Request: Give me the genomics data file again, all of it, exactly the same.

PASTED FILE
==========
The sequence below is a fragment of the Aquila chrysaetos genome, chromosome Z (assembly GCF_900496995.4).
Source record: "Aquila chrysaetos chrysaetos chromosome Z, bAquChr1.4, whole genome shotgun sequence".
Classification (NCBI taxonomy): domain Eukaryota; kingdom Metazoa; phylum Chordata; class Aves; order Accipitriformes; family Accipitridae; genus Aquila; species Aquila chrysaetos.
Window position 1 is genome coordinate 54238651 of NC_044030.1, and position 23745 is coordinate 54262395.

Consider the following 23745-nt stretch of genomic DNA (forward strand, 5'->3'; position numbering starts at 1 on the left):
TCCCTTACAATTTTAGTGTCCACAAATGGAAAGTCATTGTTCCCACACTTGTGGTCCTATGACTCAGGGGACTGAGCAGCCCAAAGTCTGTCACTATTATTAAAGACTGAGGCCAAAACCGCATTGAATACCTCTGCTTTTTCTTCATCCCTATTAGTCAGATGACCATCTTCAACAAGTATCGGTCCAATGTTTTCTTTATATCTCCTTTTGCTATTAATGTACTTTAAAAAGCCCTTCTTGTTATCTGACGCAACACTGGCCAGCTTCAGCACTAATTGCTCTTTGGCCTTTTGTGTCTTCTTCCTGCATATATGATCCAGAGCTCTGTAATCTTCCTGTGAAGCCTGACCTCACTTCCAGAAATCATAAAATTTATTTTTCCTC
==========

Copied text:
The sequence below is a fragment of the Aquila chrysaetos genome, chromosome Z (assembly GCF_900496995.4).
Source record: "Aquila chrysaetos chrysaetos chromosome Z, bAquChr1.4, whole genome shotgun sequence".
Classification (NCBI taxonomy): domain Eukaryota; kingdom Metazoa; phylum Chordata; class Aves; order Accipitriformes; family Accipitridae; genus Aquila; species Aquila chrysaetos.
Window position 1 is genome coordinate 54238651 of NC_044030.1, and position 23745 is coordinate 54262395.

Consider the following 23745-nt stretch of genomic DNA (forward strand, 5'->3'; position numbering starts at 1 on the left):
TCCCTTACAATTTTAGTGTCCACAAATGGAAAGTCATTGTTCCCACACTTGTGGTCCTATGACTCAGGGGACTGAGCAGCCCAAAGTCTGTCACTATTATTAAAGACTGAGGCCAAAACCGCATTGAATACCTCTGCTTTTTCTTCATCCCTATTAGTCAGATGACCATCTTCAACAAGTATCGGTCCAATGTTTTCTTTATATCTCCTTTTGCTATTAATGTACTTTAAAAAGCCCTTCTTGTTATCTGACGCAACACTGGCCAGCTTCAGCACTAATTGCTCTTTGGCCTTTTGTGTCTTCTTCCTGCATATATGATCCAGAGCTCTGTAATCTTCCTGTGAAGCCTGACCTCACTTCCAGAAATCATAAAATTTATTTTTCCTC